The Newcastle United accounts have shown up at last at Companies House, allowing the public to have a peep for only £1.

Always hard to make total sense of the financial figures each year because a private company such as Mike Ashley’s, only has to give limited information/explanation as compared to one with shareholders to answer to.

At the end of March the club revealed some headline figures/information that they chose to publish and these showed only a profit of £4.7m on normal operation of the club, much lower than expected, which then increased to £18.7m in total profits once player trading and especially Yohan Cabaye’s sale were taken into account.

However, the Newcastle United accounts being filed and open to view at Companies House, means there is more information available and a bit of a broader picture to see.

The biggest thing to note is surely how much money the club had going into the bank.

An extra £38.6m of cashflow in 2013/14 compared to the previous year (2012/13), meant they went from having a minus figure of £4.5m in the bank to one of plus £34.1m.

It looks then as though they used some of this money to buy new players.

A special note in the accounts saying that £29.8m was spent on six players after the accounts period ended on 30 June 2014, the six appearing to be De Jong, Lascelles, Darlow, Janmaat, Cabella and Riviere (Colback and Perez brought in already during June).

However, another special note says that NUFC also banked £12.6m on player sales after 30 June 2014, almost all of that seemingly from Debuchy plus a few quid for Amalfitano and Tavernier. It looks though as that doesn’t include any income from Santon and Mapou Yanga-M’biwa (the accounts were signed off by the club on 27 January 2015, which was actually day it was confirmed Mapou was going permanently to Roma) moving out this calendar year.  Debuchy having been widely reported as costing over £10m.

With £29.8m spent on players and £12.6m banked since the accounts, that means a net spend of £17.2m on players from July onwards.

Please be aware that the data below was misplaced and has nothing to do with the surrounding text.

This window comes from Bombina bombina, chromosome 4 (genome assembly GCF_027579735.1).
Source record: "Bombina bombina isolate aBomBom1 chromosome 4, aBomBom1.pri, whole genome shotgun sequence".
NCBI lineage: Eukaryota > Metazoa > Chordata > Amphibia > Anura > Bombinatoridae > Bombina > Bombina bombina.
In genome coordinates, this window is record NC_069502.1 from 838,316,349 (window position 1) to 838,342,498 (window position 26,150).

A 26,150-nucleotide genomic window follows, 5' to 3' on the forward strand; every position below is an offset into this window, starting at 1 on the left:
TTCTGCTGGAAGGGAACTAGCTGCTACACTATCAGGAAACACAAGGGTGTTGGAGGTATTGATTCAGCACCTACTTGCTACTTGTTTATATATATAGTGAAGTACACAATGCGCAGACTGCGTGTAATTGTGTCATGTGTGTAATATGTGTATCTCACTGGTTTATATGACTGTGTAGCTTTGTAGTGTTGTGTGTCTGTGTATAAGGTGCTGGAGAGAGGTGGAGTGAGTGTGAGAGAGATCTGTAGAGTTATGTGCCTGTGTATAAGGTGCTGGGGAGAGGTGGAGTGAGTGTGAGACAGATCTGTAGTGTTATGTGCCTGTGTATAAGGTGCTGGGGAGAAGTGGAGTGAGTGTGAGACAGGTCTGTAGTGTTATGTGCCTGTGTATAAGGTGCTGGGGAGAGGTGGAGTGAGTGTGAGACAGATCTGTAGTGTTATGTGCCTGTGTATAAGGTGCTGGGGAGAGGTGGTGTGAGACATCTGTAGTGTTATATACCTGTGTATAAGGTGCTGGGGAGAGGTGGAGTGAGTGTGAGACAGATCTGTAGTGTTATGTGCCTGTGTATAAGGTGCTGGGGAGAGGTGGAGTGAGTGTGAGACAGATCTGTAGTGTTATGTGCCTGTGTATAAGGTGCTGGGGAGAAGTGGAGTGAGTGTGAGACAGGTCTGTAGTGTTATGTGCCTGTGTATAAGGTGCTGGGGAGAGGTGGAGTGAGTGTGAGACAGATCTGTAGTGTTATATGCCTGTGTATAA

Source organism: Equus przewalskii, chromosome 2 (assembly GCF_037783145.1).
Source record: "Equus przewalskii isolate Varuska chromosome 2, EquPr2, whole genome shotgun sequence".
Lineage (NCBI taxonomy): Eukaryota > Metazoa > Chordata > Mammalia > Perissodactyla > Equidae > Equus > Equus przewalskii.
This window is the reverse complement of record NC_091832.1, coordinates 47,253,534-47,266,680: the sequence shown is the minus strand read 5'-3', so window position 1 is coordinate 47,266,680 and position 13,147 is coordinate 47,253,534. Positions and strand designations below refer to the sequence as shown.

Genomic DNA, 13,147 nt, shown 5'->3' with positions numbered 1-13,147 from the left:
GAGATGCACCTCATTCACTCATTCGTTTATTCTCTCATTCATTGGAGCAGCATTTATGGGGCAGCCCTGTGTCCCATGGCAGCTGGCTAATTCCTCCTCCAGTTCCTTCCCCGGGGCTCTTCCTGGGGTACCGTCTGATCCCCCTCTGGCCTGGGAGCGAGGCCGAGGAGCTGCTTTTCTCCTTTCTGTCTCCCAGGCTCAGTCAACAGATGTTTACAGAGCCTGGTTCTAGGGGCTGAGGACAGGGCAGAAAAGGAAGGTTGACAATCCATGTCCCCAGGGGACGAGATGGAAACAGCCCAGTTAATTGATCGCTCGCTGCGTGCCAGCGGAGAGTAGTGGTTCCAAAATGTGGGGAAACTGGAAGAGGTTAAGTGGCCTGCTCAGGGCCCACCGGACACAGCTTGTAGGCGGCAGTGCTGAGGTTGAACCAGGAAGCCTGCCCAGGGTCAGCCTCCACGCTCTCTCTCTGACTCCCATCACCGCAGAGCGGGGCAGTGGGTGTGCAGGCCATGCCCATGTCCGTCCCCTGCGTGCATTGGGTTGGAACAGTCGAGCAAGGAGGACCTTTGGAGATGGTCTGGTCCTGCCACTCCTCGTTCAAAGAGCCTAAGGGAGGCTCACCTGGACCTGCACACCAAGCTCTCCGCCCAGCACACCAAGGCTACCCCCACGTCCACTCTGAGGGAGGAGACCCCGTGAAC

So deducting that £17.2m from the £34.1m that was in the bank at the end of June 2014, leaves a balance of £16.9m, which then adding Mapou and Santon transfer fees on, could give a surplus of around £25m going forward, give or take.

The total staff costs went up from £61.7m in 2012/13 to £78.3m in 2013/14, a rise of £16.6m. No doubt Loic Remy would have banked a few quid and the 5 players signed in January 2013 would have seen their wages included for a full year instead of six months.

However, the likes of Cabaye and others came off the wage bill so there may have been a decent chunk of the extra wages down to the infamous staff bonuses for finishing top ten, with it claimed all full-time employees including players, coaching and non-football staff were entitled to the bonus. So there could well be a few quid coming off that staff bill this season with top ten a very remote possibility.

The wages went down to 60.3% of turnover from 64.3% the season before, the massive extra money from TV more than looking after the extra wages and other costs.

One other statistic that is included in the accounts is the fact that the home league attendance went from 50,517 to 50,395.

No players bought despite almost £40m extra cash flowing into the bank account, you couldn’t make it up.

As for the fans, is there really a straw out there to break this particular camel’s back?

Can Mike Ashley really always count on fifty thousand fans no matter how he runs the club?

The #boycottspurs is the dry run but the summer will see many people wondering just why they should renew, whilst those on direct debits may well be thinking of putting a block on those until Mike Ashley either leaves, or accepts that even Newcastle supporters have their breaking point,